Title:
Apparatus and method for transitioning from a dual air/ground and ground/ground aeronautical data network architecture to an end-to-end aeronautical data network architecture
Kind Code:
A1


Abstract:
A time-phased deployment and implementation method for a new end-to-end network architecture intended to support data communications between customer aircraft and customer ground facilities. The time-phased deployment and implementation method allows graceful upgrade of services by customers, reduces technical and operational risk associated with new services, and enables cost-saving features such as network emulation and store-and-forward capability which would not otherwise be available. In one embodiment, the present invention enhances overall quality of service by allowing operation in either of two service provider networks depending on network availability.



Inventors:
Heppe, Stephen B. (Purcellville, VA, US)
Nair, Prasad K. (Bethesda, MD, US)
Friedman, Steven (Silver Spring, MD, US)
Application Number:
09/848539
Publication Date:
01/17/2002
Filing Date:
05/04/2001
Assignee:
HEPPE STEPHEN B.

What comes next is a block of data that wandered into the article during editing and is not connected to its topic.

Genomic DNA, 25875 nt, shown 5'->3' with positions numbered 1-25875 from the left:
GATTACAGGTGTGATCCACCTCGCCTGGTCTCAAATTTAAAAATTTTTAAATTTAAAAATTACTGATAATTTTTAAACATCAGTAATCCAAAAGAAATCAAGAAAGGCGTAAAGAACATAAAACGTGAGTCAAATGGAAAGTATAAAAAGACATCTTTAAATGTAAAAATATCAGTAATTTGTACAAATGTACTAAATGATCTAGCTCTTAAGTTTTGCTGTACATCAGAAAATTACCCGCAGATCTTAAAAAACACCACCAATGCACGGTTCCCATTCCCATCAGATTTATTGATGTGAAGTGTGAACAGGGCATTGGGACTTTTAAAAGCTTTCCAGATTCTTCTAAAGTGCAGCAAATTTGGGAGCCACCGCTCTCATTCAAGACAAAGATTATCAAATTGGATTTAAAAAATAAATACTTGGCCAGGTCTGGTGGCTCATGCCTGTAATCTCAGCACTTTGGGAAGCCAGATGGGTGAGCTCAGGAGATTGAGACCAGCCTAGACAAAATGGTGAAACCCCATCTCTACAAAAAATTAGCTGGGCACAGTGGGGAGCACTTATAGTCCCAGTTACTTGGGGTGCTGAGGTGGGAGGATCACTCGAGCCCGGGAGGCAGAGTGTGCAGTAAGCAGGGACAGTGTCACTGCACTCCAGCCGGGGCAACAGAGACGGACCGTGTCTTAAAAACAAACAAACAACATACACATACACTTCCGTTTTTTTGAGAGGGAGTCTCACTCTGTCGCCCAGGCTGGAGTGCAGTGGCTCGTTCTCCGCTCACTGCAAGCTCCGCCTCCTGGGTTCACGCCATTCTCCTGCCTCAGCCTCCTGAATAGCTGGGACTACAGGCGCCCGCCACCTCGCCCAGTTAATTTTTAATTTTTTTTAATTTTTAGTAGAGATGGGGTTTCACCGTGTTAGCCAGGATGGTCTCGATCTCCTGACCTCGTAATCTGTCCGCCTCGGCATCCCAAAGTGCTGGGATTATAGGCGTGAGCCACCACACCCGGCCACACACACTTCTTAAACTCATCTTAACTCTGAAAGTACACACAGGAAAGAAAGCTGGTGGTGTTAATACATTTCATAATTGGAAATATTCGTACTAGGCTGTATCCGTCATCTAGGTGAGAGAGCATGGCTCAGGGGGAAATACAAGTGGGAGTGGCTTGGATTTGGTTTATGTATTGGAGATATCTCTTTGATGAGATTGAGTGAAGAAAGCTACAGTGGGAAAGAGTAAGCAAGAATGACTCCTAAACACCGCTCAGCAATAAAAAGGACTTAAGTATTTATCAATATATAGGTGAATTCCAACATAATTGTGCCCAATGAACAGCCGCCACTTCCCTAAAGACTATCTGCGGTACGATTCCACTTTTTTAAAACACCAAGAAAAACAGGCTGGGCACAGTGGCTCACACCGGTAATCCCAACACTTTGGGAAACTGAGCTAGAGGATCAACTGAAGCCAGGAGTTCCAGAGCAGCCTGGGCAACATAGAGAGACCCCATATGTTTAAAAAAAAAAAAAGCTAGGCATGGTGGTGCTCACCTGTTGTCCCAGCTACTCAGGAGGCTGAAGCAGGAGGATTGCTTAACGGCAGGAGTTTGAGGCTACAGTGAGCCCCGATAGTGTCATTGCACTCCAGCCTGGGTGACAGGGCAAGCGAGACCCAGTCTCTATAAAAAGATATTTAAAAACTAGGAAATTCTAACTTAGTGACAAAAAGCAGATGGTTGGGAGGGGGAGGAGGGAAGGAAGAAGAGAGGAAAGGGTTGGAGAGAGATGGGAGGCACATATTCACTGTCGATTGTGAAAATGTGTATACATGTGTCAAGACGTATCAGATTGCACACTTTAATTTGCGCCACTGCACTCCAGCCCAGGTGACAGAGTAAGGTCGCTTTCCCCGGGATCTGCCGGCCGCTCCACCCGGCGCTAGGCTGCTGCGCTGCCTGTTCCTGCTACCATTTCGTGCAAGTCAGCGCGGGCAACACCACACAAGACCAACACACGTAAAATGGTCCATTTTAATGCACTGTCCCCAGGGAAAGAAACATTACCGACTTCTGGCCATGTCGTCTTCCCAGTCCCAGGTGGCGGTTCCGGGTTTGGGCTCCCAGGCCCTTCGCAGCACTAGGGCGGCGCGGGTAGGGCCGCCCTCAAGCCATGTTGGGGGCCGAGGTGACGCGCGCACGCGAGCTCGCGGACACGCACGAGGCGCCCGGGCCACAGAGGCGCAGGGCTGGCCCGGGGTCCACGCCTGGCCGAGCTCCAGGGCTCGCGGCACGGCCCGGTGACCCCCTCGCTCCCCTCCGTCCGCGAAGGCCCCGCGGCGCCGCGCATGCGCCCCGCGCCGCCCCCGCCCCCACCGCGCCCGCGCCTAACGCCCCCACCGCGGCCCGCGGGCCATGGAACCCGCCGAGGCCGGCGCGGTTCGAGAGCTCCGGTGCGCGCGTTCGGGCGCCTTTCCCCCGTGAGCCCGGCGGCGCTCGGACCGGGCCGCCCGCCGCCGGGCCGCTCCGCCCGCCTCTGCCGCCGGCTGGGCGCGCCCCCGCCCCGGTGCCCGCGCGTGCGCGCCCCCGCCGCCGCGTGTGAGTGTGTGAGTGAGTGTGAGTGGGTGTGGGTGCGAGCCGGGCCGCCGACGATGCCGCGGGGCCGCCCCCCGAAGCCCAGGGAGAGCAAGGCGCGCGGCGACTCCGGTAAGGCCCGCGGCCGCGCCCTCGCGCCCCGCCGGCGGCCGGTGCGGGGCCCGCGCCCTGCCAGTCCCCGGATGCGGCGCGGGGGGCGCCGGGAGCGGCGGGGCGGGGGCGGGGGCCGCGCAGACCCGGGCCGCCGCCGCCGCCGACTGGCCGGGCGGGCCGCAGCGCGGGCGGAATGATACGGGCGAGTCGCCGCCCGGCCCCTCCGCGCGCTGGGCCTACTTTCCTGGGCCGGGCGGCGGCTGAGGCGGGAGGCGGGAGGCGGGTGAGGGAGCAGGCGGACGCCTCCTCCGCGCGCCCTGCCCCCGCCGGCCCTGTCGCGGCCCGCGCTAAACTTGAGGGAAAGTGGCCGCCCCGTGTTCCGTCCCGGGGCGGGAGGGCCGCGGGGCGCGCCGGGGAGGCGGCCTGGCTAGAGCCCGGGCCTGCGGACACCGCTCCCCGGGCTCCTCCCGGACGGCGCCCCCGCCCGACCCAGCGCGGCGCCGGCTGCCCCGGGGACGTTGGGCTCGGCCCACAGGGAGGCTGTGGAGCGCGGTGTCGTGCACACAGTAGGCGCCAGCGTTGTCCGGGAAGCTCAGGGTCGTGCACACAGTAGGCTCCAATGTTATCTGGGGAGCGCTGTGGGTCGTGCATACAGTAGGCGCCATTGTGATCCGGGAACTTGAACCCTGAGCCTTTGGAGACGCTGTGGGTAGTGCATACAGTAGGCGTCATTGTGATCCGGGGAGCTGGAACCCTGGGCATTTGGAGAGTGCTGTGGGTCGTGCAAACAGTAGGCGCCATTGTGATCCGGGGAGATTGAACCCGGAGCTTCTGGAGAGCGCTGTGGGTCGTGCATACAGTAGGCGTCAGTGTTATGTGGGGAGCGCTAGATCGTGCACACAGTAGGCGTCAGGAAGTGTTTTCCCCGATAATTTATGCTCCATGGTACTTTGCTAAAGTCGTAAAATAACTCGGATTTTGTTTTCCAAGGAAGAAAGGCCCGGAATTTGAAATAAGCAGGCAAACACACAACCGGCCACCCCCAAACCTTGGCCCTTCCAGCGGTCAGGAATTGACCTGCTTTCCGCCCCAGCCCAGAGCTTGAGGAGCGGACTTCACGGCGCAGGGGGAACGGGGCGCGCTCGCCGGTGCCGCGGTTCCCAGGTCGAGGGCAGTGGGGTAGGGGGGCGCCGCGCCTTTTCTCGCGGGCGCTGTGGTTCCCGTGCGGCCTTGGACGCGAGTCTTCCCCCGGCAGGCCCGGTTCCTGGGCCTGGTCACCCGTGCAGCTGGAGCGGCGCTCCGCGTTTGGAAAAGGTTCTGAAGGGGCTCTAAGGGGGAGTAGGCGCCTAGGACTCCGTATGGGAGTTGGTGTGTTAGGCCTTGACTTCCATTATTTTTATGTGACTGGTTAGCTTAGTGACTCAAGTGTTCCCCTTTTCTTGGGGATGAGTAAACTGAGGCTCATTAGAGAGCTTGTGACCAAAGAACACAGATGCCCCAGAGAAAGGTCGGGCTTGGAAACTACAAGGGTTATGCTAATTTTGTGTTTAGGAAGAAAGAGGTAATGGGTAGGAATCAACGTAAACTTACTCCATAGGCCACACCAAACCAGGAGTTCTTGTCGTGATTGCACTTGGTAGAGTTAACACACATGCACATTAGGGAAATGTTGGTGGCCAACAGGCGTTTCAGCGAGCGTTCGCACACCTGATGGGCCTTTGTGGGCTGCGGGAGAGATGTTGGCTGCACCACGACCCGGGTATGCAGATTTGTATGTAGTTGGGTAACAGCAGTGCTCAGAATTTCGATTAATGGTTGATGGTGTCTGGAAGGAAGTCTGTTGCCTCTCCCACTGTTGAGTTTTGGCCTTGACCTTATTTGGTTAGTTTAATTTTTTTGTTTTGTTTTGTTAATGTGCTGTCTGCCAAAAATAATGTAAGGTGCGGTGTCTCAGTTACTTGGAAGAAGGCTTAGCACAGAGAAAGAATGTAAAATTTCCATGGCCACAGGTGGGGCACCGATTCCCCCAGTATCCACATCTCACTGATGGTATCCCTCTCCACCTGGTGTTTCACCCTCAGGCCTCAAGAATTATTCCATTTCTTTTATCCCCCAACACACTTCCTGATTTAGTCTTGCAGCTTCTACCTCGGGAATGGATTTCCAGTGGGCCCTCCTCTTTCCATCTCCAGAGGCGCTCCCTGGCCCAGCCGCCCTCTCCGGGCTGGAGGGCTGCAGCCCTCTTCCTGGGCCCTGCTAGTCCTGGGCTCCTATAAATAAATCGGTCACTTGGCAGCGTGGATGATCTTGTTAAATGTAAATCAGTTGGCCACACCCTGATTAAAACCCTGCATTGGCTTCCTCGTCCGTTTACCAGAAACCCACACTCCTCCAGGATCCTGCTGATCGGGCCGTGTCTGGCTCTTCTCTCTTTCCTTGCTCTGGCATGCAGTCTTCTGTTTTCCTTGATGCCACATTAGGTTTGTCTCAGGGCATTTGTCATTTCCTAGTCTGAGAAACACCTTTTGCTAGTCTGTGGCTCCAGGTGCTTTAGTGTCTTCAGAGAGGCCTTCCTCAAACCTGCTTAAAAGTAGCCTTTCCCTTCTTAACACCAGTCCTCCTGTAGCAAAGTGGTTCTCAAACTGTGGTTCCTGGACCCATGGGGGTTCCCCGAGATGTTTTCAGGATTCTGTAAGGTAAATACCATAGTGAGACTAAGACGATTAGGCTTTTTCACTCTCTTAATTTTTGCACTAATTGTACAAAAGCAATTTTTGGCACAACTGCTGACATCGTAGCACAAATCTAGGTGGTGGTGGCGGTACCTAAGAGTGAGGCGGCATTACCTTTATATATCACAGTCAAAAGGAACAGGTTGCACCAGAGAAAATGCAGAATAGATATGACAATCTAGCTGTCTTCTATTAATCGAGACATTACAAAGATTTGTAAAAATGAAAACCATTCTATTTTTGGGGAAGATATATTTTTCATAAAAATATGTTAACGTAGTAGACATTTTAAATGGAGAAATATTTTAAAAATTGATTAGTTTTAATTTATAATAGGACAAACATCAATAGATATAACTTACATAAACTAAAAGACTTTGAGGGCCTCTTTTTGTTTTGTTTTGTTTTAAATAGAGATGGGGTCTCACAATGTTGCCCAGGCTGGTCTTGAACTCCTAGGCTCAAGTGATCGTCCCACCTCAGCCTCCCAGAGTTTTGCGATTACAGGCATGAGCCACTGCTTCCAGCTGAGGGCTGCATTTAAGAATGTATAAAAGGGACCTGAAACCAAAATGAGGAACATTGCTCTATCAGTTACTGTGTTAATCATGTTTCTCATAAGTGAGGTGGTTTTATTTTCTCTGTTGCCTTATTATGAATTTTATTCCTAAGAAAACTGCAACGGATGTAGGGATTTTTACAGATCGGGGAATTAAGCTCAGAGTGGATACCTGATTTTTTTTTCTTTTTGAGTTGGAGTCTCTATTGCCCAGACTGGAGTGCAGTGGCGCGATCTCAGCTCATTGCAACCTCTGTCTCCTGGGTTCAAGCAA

NAIR K. PRASAD
FRIEDMAN STEVEN
Primary Class:
Other Classes:
701/3
International Classes:
H04B7/185; (IPC1-7): G06F17/00
View Patent Images:
Related US Applications:



Primary Examiner:
NGUYEN, PHUOC H
Attorney, Agent or Firm:
BLANK ROME LLP (WASHINGTON, DC, US)
Claims:

We claim:



1. A method for transitioning from a first data networking protocol using an air/ground network and a ground/ground network to a second data networking protocol using an end-to-end network, the method comprising: (a) installing a new application gateway on an aircraft, the new application gateway emulating said air/ground network as perceived by onboard equipment on the aircraft and providing an application gateway for said ground/ground network while also providing a link between the onboard equipment and the end-to-end network, allowing said air/ground network and ground/ground network to be bypassed in favor of said end-to-end network; and b) implementing a transition in first, second, and third stages, wherein the first stage uses the first air/ground network and ground/ground network, the second stage is a hybrid networking architecture wherein aeronautical air/ground data may be routed through the air/ground network and the ground/ground network or through the end-to-end network, and the third stage is a networking architecture characterized solely by use of the end-to-end network providing service from the aircraft to customer premises on the ground.

2. The method of claim 1, wherein connectivity to the air/ground network and ground/ground network is retained in the first, second and third stages in order to enhance service availability.

3. The method of claim 2, wherein messages are routed preferentially over the first air/ground network and ground/ground network, or the second end-to-end network, based on policy guidelines specified by a customer.